"It's pretty horrifying to listen to," said William Bastone, editor of The Smoking Gun. "When he gets someone to put a wet towel under the door, you know where it's going -- and you can't stop it."
Bastone and two fellow staffers, Andrew Goldberg and Joseph Jesselli, say they spent seven weeks tracking down the organizers of Pranknet. They found Malik was apparently a shut-in in his mother's apartment in a run-down part of Windsor, trying to create mayhem and hoping to draw an audience.
Police say they have not been sure how to react to the perplexing calls they've received.
"When the patrol guys went out there, it was a very unusual situation," said Sgt. Thomas Poulin of the San Diego County Sheriff's Office in Santee, Calif.
Poulin said that until reporters called him, he "hadn't a clue" that the gas-leak prank in Santee was not an isolated case. "In 25 years of police work, I've never seen anything like this," he said.
The FBI in Washington, contacted by ABCNews.com, said its office in Knoxville, Tenn., had been working on the case, but the agency was not sure what federal laws had been violated.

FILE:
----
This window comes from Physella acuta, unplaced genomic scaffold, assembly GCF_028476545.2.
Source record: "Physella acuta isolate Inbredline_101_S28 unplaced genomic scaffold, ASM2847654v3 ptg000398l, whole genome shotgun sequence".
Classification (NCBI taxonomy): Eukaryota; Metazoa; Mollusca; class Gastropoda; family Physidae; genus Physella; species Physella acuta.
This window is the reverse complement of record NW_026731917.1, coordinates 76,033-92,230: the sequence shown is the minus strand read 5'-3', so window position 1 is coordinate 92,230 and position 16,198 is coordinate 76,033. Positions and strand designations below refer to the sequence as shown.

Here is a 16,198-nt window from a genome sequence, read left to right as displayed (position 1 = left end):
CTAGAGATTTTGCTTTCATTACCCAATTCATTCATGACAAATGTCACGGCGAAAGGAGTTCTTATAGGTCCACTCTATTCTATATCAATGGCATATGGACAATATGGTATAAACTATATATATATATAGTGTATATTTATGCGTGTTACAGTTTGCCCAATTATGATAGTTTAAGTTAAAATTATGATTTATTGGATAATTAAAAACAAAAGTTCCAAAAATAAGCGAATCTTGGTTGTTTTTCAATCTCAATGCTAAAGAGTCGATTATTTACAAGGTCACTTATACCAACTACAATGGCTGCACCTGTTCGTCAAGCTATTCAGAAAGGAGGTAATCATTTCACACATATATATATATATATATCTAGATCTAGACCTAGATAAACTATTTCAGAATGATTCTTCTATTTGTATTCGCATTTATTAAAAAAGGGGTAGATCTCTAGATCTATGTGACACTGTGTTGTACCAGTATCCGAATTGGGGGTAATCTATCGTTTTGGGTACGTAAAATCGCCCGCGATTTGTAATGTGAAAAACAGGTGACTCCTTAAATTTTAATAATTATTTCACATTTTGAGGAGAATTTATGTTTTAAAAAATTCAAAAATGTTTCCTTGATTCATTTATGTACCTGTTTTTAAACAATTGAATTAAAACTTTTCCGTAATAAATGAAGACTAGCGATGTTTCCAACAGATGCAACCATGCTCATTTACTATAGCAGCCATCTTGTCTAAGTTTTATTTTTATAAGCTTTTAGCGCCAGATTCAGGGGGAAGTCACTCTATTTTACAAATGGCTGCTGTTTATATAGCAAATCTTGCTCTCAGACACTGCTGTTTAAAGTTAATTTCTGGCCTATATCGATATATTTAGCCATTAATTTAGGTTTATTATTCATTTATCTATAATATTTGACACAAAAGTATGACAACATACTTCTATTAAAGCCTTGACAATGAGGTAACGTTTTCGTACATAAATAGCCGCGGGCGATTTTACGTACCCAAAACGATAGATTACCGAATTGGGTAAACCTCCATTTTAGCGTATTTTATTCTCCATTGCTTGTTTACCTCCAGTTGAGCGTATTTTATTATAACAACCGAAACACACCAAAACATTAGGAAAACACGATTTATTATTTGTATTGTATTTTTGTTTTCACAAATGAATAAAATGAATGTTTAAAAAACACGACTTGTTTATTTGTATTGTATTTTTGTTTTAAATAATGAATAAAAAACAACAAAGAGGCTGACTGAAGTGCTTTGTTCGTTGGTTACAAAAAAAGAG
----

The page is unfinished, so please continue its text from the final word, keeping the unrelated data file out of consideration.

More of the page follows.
Canadian police say much the same. Sgt. Brett Corey of the Windsor, Ontario, police confirmed that "we do have some investigators looking into this," but said there have been no complaints filed in Windsor and is not sure what the possible charges would be. "Mischief" is a crime in Canada, but they are not sure "Dex" has caused any mischief in Canada.
Bastone said that "Dex," apparently spooked by the unwanted attention, has left the online chat rooms he used, pulled down the audio he posted on YouTube of phone calls in which people fell for Pranknet's ruses, and deleted the tweets he posted on Twitter to boast of his successes.
But so far he appears to have gotten away with his pranks. In the Santee case, the police there say, he lucked out. His victim turned out to have a police record -- and, to avoid any more legal tangles, offered to pay for the damage he had been fooled into causing.